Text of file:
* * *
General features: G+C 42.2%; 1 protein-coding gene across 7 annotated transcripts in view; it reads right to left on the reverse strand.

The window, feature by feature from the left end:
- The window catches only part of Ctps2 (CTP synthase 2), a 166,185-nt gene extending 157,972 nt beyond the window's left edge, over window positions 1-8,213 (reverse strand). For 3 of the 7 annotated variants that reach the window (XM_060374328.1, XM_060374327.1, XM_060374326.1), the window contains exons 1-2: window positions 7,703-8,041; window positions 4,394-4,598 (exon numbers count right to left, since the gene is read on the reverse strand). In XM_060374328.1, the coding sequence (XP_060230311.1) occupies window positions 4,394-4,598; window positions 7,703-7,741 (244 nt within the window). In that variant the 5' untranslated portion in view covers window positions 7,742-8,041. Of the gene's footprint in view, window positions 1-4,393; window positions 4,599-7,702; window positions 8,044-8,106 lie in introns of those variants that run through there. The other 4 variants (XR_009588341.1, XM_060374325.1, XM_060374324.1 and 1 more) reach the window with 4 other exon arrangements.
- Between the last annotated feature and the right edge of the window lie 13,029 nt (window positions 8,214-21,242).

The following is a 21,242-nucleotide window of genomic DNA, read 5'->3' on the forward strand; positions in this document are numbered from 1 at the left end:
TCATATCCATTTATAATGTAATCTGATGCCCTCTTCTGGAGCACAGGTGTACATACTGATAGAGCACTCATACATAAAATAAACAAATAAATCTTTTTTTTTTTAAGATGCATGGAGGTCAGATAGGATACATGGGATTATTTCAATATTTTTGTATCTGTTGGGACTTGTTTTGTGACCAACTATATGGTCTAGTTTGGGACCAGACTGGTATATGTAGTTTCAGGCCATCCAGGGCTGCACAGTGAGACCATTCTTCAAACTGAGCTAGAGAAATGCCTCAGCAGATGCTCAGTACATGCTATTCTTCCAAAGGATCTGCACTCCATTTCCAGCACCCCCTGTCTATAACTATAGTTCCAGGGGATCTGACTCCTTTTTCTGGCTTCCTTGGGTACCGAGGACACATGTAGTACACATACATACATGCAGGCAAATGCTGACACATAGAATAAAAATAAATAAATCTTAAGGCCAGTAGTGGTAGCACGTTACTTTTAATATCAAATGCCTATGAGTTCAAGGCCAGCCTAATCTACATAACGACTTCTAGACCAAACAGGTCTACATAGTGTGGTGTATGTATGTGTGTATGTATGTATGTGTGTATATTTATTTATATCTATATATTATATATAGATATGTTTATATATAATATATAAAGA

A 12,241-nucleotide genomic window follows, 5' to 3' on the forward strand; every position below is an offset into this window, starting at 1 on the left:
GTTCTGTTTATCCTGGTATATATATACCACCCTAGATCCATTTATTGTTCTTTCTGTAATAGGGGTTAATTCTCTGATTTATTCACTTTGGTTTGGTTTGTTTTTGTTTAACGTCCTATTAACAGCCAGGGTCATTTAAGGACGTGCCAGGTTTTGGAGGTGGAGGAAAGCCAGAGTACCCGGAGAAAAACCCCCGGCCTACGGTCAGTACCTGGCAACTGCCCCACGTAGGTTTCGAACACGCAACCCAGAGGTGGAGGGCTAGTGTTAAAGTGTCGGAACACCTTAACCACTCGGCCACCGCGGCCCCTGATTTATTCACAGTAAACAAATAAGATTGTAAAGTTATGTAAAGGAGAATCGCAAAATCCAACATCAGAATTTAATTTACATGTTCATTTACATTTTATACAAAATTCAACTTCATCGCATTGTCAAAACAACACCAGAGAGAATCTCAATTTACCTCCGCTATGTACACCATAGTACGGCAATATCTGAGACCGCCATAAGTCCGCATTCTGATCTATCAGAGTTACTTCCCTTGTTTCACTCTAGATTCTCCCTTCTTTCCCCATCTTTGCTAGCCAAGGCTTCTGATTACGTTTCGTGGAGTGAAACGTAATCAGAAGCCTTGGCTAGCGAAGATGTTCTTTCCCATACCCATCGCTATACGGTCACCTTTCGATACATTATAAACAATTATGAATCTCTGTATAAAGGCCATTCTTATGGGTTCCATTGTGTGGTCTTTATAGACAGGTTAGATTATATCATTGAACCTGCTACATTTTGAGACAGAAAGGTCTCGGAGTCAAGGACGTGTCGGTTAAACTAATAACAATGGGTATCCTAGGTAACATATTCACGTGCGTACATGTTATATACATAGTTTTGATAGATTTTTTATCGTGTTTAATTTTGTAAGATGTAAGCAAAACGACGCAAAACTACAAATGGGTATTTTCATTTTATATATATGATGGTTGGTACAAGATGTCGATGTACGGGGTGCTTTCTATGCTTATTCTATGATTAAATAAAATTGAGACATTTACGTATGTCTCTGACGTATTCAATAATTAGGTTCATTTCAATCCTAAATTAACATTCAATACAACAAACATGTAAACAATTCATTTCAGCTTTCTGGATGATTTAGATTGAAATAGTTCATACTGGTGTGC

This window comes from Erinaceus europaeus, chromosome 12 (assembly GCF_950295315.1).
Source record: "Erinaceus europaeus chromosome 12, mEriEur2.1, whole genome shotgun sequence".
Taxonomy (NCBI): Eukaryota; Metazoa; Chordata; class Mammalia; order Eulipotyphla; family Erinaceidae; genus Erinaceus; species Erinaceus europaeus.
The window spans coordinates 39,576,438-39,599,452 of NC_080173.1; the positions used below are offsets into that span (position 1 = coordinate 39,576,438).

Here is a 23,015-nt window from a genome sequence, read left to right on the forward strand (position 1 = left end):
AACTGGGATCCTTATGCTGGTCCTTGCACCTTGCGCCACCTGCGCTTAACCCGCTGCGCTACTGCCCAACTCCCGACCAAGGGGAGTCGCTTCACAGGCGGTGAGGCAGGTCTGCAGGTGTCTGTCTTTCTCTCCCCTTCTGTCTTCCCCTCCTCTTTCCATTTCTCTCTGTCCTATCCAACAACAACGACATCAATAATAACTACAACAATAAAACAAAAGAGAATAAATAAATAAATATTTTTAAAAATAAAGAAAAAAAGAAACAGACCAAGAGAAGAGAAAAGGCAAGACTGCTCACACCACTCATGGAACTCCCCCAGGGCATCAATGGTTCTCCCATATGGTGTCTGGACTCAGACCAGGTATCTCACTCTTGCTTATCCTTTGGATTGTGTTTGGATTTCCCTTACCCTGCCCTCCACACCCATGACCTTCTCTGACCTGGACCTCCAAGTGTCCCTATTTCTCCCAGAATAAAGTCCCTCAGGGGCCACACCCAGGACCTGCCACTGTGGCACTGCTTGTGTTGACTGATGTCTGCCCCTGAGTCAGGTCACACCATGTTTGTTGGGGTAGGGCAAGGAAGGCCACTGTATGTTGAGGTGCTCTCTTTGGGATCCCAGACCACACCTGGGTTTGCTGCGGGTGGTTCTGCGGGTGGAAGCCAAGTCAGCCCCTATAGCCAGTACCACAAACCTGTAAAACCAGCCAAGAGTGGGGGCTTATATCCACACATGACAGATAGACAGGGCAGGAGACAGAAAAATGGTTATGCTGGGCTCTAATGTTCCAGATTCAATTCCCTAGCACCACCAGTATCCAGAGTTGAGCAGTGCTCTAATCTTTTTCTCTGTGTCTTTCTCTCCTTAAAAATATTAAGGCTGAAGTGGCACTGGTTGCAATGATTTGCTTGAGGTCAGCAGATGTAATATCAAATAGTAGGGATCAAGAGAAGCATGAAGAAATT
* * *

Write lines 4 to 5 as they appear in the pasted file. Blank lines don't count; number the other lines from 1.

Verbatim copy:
- Between the last annotated feature and the right edge of the window lie 13,029 nt (window positions 8,214-21,242).

The following is a 21,242-nucleotide window of genomic DNA, read 5'->3' on the forward strand; positions in this document are numbered from 1 at the left end: